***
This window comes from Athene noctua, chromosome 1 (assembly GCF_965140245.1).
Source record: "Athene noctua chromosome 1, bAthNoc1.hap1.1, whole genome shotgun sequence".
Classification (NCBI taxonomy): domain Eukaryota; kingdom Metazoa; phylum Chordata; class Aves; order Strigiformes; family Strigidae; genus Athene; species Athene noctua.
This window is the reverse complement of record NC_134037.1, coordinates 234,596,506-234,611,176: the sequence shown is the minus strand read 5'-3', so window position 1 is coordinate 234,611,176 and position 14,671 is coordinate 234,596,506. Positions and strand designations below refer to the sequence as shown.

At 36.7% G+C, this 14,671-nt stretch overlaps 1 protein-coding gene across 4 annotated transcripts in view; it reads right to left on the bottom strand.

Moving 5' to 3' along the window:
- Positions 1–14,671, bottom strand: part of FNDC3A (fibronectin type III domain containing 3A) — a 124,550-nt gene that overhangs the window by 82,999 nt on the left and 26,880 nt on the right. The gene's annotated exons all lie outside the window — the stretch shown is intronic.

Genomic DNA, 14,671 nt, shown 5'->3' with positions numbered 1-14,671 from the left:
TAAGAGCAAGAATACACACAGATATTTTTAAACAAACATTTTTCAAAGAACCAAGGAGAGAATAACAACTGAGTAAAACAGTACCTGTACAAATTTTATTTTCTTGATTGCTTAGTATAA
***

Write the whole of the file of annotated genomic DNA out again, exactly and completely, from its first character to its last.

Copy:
This window comes from Athene noctua, chromosome 1 (assembly GCF_965140245.1).
Source record: "Athene noctua chromosome 1, bAthNoc1.hap1.1, whole genome shotgun sequence".
Classification (NCBI taxonomy): domain Eukaryota; kingdom Metazoa; phylum Chordata; class Aves; order Strigiformes; family Strigidae; genus Athene; species Athene noctua.
This window is the reverse complement of record NC_134037.1, coordinates 234,596,506-234,611,176: the sequence shown is the minus strand read 5'-3', so window position 1 is coordinate 234,611,176 and position 14,671 is coordinate 234,596,506. Positions and strand designations below refer to the sequence as shown.

At 36.7% G+C, this 14,671-nt stretch overlaps 1 protein-coding gene across 4 annotated transcripts in view; it reads right to left on the bottom strand.

Moving 5' to 3' along the window:
- Positions 1–14,671, bottom strand: part of FNDC3A (fibronectin type III domain containing 3A) — a 124,550-nt gene that overhangs the window by 82,999 nt on the left and 26,880 nt on the right. The gene's annotated exons all lie outside the window — the stretch shown is intronic.

Genomic DNA, 14,671 nt, shown 5'->3' with positions numbered 1-14,671 from the left:
TAAGAGCAAGAATACACACAGATATTTTTAAACAAACATTTTTCAAAGAACCAAGGAGAGAATAACAACTGAGTAAAACAGTACCTGTACAAATTTTATTTTCTTGATTGCTTAGTATAA